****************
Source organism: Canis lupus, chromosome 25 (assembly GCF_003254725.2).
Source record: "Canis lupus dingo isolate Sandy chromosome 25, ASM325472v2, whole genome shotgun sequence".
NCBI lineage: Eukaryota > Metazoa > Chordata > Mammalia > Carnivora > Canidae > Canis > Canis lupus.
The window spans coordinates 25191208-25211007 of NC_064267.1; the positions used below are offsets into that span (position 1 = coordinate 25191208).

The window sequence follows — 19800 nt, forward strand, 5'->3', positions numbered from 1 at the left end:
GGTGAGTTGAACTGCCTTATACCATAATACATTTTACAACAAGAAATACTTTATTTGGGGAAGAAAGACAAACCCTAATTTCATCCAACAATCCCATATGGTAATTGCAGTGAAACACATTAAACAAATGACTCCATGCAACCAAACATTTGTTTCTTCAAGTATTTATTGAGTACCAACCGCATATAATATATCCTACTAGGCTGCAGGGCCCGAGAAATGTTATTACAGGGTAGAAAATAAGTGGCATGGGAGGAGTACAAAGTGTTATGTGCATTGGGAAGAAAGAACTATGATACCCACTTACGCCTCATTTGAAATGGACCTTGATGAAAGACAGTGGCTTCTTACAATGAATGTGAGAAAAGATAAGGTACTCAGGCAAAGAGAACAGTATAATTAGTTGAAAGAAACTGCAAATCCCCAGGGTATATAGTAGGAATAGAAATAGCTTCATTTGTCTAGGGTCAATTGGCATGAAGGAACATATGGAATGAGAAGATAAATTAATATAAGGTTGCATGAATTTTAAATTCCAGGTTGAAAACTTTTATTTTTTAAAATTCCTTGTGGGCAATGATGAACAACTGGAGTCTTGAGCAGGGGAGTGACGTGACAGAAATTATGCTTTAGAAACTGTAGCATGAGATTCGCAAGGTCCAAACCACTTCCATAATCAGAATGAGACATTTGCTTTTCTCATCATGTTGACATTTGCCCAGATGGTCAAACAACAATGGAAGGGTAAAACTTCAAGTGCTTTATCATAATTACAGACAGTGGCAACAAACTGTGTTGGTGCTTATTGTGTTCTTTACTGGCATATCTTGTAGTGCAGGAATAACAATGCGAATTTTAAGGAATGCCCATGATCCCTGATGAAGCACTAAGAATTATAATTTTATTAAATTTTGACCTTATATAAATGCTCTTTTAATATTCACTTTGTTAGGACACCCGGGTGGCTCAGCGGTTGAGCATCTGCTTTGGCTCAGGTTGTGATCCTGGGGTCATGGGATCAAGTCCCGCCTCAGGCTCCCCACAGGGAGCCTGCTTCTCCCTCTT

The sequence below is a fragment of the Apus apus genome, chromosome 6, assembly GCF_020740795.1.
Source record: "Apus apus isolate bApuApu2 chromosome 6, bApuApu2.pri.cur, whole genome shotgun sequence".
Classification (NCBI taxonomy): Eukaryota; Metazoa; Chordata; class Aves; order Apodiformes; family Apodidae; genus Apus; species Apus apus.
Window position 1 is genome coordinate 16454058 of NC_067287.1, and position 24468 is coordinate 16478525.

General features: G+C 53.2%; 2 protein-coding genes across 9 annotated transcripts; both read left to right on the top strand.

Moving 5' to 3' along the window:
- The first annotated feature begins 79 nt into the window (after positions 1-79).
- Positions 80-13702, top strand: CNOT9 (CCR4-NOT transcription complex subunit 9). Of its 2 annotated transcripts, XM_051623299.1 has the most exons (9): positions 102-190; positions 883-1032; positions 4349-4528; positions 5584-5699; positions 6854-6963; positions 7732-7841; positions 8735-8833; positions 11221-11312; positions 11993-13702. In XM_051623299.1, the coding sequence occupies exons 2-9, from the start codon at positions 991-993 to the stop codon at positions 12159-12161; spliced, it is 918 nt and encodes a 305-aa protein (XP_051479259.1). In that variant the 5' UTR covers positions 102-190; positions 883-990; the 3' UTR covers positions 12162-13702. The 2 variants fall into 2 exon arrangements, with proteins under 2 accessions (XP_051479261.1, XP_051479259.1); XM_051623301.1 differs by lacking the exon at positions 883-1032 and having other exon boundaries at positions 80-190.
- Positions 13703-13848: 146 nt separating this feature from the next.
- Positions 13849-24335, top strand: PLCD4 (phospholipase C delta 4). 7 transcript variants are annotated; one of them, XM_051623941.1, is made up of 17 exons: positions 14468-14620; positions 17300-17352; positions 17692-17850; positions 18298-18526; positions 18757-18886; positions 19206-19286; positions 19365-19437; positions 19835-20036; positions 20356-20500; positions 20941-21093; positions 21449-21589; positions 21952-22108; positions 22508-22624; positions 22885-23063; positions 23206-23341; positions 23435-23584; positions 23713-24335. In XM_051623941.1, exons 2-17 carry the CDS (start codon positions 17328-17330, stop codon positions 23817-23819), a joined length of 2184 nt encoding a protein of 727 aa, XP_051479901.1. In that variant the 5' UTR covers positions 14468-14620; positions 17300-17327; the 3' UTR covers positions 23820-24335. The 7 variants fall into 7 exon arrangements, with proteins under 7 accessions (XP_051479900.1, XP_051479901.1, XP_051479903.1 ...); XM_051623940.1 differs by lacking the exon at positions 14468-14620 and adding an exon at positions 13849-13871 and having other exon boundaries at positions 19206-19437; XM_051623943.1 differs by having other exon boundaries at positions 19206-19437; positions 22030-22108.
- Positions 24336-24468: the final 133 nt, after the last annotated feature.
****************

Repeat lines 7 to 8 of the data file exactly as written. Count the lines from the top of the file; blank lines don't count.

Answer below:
The sequence below is a fragment of the Apus apus genome, chromosome 6, assembly GCF_020740795.1.
Source record: "Apus apus isolate bApuApu2 chromosome 6, bApuApu2.pri.cur, whole genome shotgun sequence".